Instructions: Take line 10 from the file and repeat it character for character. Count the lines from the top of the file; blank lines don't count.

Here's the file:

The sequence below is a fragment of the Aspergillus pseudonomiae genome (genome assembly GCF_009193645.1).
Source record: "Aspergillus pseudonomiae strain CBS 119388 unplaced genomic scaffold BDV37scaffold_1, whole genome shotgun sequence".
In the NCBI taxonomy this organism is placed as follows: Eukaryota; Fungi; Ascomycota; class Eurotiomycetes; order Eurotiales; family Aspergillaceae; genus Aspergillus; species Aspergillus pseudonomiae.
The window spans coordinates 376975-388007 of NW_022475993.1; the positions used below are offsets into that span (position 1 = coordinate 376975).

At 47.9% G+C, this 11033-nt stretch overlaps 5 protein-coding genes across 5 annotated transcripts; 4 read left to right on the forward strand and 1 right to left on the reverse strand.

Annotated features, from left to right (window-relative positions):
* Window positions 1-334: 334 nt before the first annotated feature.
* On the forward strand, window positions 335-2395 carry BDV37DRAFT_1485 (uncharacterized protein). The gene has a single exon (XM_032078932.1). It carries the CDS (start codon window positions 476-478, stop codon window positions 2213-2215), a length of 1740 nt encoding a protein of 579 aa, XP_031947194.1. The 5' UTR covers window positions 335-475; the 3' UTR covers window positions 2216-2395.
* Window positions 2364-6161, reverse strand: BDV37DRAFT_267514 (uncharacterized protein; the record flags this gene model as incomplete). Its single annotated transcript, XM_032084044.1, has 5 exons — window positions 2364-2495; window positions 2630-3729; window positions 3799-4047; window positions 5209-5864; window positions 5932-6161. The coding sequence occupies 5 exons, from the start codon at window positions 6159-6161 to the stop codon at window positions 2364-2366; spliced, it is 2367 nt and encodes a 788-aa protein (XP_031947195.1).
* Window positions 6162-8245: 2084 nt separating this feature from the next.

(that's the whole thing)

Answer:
* Window positions 6162-8245: 2084 nt separating this feature from the next.